Dad, I love being in the Army and I love serving my country.
Dad, this is where I belong and this is where I need to be with you and the other Iron (1st Armored Division) soldiers.
Dad, this place (Iraq) is a mess and I am glad we are here to fix it.
Falaniko finished by sharing from his heart, talking about his son as part of a close family. The kind of kid that always lends a hand to anyone. The kind of kid that loved his sisters and sent them money on every payday just to let them know he was thinking about them. The kind of kid from a strong Christian family that demonstrates his faith by his actions every day. He concluded by saying to the hundreds of Soldiers present, from three-star general to private:
“What our country brings to Iraq is a chance for freedom and democracy…making a difference every day. My son died for a good cause…. he answered the nation’s call. Just like a typical American Soldier, Jonathan was accomplishing his mission, doing what he was supposed to be doing. He had a big heart and he was proud to be a Soldier.”
Then 1st Sgt. Allen called: “Private Falaniko” (Silence)
Again, he called, “Private Jonathan Falaniko” (Silence)
And finally, “Private Jonathan Ioakimo Falaniko” (Silence)
Jonathan Falaniko was a hero who made the ultimate sacrifice. Both he and his father are examples of what makes our Army and our country great. The Army and our nation mourn his death. But, he represents the best of America: strong family, strong faith, strong community and a willingness to serve and help others. Rest in Peace Jonathan ... mission accomplished.
SGT. Uday Singh
FORT RILEY, Kan. (Army News Service, Jan. 20, 2004) – Sgt. Uday Singh was on patrol in Habbinayah, Iraq Dec. 1 when an enemy ambush took his life. Singh, an armor crewman with the 1st Battalion, 34th Armored Regiment, 1st Brigade Combat Team, 1st Infantry Division, was honored posthumously in a Jan. 12 ceremony in which his parents accepted the Meritorious Service Medal and the Purple Heart on his behalf.
“He was a courageous young boy and the Army was in his blood, and he died with honor,’’ said his mother, Manjit Singh.
Singh’s father, Preet Singh, is a colonel in the Indian Army. The parents flew in from India to accept the awards. Col. Singh spent time with Soldiers that knew his son at a luncheon, thanking them for their service and the friendship they had with his son.
The Singh’s presence and their son’s service is demonstrative of the bonds America has with other militaries, said Brig. Gen. Frank Kearney III, assistant division commander (maneuver), 24th Infantry Division (Mech).
The 1st Brigade Combat Team and the 24th Infantry Division (Mech) are headquartered at Fort Riley.
“We have a son of an Armor officer from India fighting in the American Army and fighting in Iraq against terrorism,’’ said Kearney. “It’s a small world. We have a great passion between the militaries around the world, a brotherhood that exists where we understand each other.”
Seven other Fort Riley Soldiers were honored at the ceremony with Purple Hearts for injuries they received while serving in Iraq.
Assistant Secretary L. Tammy Duckworth
L. Tammy Duckworth was nominated by President Barack Obama to serve as the Department of Veterans Affairs (VA) Assistant Secretary for Public and Intergovernmental Affairs. She was confirmed by the Senate on April 22, 2009 and sworn in by the Secretary of Veterans Affairs, Eric Shinseki, on April 24, 2009.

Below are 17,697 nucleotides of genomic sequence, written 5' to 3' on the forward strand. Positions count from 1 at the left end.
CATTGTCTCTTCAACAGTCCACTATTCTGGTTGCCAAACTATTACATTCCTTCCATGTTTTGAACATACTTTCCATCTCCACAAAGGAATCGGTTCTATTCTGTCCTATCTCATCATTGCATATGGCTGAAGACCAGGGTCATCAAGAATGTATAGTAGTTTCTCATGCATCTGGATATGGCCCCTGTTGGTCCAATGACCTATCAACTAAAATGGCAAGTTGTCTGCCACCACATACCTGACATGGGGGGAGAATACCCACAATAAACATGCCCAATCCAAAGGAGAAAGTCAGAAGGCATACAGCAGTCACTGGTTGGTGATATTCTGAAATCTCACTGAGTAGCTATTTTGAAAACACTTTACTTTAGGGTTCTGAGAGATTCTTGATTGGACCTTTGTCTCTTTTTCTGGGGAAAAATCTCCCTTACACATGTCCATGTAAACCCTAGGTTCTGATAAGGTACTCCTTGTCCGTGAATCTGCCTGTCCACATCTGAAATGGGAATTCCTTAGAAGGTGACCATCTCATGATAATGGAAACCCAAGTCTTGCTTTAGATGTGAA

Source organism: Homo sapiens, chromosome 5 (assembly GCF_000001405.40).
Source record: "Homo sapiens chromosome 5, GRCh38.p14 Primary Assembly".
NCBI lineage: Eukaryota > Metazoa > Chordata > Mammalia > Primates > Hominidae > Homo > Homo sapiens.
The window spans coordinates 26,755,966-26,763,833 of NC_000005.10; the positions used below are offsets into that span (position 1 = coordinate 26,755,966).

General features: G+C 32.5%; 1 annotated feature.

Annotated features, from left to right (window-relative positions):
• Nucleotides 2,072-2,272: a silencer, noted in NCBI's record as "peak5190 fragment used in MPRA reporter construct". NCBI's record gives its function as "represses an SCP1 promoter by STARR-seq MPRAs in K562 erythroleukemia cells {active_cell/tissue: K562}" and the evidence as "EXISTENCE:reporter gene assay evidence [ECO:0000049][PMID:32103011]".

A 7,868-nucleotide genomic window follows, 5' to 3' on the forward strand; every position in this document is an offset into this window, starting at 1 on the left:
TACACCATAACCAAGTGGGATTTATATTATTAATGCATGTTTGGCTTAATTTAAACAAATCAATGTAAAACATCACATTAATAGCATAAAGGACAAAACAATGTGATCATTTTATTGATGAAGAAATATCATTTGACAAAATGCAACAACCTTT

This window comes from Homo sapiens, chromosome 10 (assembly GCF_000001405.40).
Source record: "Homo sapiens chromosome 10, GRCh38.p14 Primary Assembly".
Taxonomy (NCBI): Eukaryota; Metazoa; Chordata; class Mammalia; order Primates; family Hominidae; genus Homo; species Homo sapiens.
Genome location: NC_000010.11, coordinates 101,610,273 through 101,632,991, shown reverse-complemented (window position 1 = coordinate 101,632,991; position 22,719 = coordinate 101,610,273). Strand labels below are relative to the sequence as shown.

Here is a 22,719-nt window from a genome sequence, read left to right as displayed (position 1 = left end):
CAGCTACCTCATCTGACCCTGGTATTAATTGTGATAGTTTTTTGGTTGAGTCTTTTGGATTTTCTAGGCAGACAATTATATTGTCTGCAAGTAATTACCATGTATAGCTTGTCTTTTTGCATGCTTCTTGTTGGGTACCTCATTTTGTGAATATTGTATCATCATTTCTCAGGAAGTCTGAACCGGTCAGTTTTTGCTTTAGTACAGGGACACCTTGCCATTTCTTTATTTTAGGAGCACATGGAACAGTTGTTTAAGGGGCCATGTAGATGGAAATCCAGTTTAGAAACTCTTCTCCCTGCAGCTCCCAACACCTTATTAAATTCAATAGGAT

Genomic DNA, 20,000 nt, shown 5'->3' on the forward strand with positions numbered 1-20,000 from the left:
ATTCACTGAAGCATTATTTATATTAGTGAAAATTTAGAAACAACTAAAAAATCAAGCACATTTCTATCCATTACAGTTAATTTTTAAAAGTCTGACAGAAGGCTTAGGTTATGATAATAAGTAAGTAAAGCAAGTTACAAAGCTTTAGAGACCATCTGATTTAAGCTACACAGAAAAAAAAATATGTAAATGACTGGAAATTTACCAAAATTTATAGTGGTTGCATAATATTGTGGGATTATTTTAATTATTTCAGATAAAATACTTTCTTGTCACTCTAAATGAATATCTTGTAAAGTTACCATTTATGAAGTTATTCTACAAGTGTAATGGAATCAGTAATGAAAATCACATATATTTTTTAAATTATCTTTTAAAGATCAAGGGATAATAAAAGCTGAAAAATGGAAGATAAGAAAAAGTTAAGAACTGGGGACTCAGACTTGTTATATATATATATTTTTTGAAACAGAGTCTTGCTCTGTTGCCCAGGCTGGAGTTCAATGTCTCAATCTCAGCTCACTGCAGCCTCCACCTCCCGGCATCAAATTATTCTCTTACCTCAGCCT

As Assistant Secretary, Duckworth represented and advised the Secretary of Veterans Affairs on matters relating to media and public affairs. She directed departmental communications and oversaw programs relating to intergovernmental relations, homeless Veterans, consumer affairs, and the Department’s six national rehabilitative special event programs.
Duckworth served as the Director of Illinois Department of Veterans' Affairs from 2006-2008. As director, she implemented many first-in-the-nation, cutting-edge programs for Veterans, especially in the areas of health care, mental health, housing and employment. She also initiated a public-private partnership program giving grants to non-profits working on Veterans disability, homelessness, long-term medical care and Post Traumatic Stress Disorder (PTSD).
A Major in the Illinois Army National Guard, Duckworth served in Iraq as an Assistant Operations Officer and also flew combat missions as a Black Hawk helicopter pilot. During a mission north of Baghdad in 2004, her aircraft was ambushed and a rocket-propelled grenade struck the helicopter she was co-piloting. She continued to attempt to pilot the aircraft until passing out from blood loss. As a result of the attack, Duckworth lost both of her legs and partial use of one arm. She received many decorations for her actions, including the Purple Heart, the Air Medal, and the Combat Action Badge.
Since her recovery at Walter Reed, Duckworth has dedicated her life to public service, advocating on behalf of disability rights and Veterans. In 2006, Duckworth was the Democratic Candidate for Illinois’ 6th Congressional District. In 2007, she received the Hubert H. Humphrey Civil Rights Award and was named the 2008 Disabled Veteran of the Year by the Disabled American Veterans. In 2008, she was selected by Candidate Obama to deliver the presidential campaign’s key address on Veterans’ rights at the Democratic National Convention. In 2009, she was named as an American Veterans (AMVETS) Silver Helmet award recipient as well as The George Washington University’s Colin Powell Public Service Award Recipient.
Duckworth served as a manager for Rotary International’s Asia Pacific Region. She speaks fluent Thai and Indonesian and is a published author on the health risks of environmental radon and lung cancer. She has declined her Army medical retirement to continue her service in the National Guard. In 2008 and 2009, she completed the Chicago Marathon, fulfilling a promise made at Walter Reed. She has also resumed flying as a civilian pilot.